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Christian

Marvel's One World Order

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If the writers they have aren’t bringing in more profit, then it’s not a big loss. Marvel is just keeping around a roster of mediocre talents.

I mean, if Marvel’s sales figures were at record levels, I could agree that relying on tenured talent is an acceptable business model. Marvel’s sales have been terrible for years, so it might be time to attempt more competitive ideas.

Sometimes it can be a good thing to lose a creator who a company has milked as much as possible. Losing Bendis should be seen as a positive for Marvel. Even if a person is a fan of Bendis, they could still probably agree, as Bendis hogging the top slot at Marvel for so many years opened the door for new names to step up. Bendis was just stagnating at Marvel.

Unforunately, those new names reaching the next level include names like Slott.

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They try to push names they can get on exclusive contracts even if the names aren't any good. It's not a healthy situation, but they'll keep it up until it stops working. I'd suspect Marvel are making a lot more from cross marketing their intellectual property than they are from publishing comics at the moment anyway, and just see those as a marketing tool for the films.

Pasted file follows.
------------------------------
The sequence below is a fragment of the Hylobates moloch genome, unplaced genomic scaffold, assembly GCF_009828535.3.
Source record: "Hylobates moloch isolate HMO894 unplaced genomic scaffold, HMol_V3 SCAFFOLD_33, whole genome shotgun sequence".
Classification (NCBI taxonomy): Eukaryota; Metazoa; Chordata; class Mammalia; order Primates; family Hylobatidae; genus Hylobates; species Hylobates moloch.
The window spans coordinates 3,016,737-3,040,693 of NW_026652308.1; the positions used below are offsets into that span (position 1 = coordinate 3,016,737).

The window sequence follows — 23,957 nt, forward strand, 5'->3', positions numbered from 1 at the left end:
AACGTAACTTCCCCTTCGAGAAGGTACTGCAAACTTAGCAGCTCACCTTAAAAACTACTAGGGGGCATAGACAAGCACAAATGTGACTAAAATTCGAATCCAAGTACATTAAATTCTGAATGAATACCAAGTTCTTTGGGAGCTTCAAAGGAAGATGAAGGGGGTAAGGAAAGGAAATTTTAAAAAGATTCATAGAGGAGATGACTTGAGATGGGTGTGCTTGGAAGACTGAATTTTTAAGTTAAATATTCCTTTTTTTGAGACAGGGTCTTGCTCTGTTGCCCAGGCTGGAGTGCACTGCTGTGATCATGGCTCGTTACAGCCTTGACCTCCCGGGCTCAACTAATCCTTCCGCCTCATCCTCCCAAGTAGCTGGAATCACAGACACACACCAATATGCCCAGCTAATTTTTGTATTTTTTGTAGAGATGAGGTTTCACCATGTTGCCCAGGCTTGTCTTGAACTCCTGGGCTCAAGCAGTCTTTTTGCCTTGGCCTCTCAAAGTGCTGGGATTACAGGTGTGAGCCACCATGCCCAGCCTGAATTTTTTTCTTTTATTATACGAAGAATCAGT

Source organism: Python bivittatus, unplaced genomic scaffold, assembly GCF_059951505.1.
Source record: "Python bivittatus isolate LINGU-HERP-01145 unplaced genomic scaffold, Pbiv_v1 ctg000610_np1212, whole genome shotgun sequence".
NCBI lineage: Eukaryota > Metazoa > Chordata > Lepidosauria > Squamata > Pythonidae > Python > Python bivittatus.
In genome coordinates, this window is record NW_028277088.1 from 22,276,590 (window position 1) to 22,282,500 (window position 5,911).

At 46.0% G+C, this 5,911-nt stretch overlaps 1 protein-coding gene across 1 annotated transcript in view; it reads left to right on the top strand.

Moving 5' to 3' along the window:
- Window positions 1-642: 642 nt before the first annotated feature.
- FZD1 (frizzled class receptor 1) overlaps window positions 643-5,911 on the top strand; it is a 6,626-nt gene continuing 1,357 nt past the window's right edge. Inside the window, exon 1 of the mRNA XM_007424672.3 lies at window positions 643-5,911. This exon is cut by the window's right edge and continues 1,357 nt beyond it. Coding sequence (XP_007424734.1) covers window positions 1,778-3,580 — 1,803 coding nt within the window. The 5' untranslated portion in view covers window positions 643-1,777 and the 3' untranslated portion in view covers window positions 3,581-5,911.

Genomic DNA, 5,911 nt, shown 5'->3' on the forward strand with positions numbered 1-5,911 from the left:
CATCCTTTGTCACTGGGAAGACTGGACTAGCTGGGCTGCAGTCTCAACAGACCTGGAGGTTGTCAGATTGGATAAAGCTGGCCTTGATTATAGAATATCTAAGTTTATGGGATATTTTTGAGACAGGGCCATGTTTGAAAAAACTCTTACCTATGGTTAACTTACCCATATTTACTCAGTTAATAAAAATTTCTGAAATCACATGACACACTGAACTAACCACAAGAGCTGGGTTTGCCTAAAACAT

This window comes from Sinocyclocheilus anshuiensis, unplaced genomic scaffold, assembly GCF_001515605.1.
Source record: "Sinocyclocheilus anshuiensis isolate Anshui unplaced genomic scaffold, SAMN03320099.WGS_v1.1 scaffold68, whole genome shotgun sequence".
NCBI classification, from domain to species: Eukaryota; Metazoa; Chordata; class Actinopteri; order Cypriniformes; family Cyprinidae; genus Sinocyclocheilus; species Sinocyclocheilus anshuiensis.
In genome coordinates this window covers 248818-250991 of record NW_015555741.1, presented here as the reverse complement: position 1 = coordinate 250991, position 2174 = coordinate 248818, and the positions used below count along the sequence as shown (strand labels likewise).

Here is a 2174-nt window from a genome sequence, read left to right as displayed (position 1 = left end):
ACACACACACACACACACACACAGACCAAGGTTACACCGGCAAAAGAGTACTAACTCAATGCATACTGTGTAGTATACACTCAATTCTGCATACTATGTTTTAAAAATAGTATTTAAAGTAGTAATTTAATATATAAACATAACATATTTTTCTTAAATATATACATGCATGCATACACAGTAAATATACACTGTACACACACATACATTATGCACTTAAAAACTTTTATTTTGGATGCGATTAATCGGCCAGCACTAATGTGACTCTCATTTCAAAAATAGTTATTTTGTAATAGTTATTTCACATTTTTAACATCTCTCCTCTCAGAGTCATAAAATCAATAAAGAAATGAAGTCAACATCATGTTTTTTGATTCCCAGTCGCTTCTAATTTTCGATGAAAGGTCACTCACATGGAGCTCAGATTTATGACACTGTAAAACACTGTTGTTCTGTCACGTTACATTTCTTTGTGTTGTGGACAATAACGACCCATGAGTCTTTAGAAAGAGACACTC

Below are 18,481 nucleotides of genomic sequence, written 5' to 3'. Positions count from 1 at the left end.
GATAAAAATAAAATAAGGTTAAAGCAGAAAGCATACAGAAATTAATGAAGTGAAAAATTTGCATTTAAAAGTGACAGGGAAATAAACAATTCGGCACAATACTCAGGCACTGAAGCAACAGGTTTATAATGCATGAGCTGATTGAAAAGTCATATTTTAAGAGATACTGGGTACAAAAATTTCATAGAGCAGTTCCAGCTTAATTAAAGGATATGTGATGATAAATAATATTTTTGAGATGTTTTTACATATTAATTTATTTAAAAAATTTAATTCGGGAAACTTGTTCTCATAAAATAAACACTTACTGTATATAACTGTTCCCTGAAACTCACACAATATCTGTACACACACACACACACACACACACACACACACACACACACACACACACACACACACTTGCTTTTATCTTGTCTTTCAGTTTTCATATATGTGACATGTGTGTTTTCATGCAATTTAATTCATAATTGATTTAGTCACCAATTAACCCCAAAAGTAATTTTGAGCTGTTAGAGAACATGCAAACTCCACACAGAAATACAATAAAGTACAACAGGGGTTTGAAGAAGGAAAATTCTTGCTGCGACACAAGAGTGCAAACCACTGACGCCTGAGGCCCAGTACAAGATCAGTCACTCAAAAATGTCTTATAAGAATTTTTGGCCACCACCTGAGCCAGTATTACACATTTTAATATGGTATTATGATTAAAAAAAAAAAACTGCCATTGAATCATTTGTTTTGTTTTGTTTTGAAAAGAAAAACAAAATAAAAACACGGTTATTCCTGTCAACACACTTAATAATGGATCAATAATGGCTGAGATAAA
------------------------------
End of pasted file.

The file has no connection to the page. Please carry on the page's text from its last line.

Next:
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I know. That's exactly true. It shows how big business stifles creativity. They aren't doing the best job in the market, far from it, and they're actually struggling a great deal as far as actual readership sales figures. However, they have the money to publish more books than anyone else in the business, plus they have the outside marketing which is worth far more than their actual original business model (publishing comic books). It allows them to coast, and take the easiest path, and not worry about trying to truly compete in the marketplace. If they had better people running the actual company, interested in publishing good comics with creativity, they could be doing far better with their actual original business model (again, publishing comic books). It simply doesn't matter. They truly could get robots to turn in a comic book story every month, and as long as Disney is able to profit off of blockbuster movies and merchandising deals, it wouldn't matter in the slightest. Unless Marvel Comics itself is bleeding money (rather than just seeing regularly declining sales year-on-year), the company has no incentive for change. Once again, this will never happen, because of the percentage of the market that Marvel has cornered by flooding the market with comic series. They can keep pumping out ten new series every month, and some readers are going to buy those books, which adds up in the long-term. Not to mention that their bottom-line is padded by "special events", which fuel the speculator market, and help offset the fact that Marvel's core of monthly titles can barely crack the top ten monthly sales chart. Marvel Comics is hardly selling anywhere close to the amount of comic books they were selling in the 1980s, but it simply doesn't matter. I believe the statistics show that the highest selling Marvel Comic (not counting special issues, that drive speculators to inflate the sales) today is selling below what the lowest selling Marvel Comic was selling in the mid-1980s.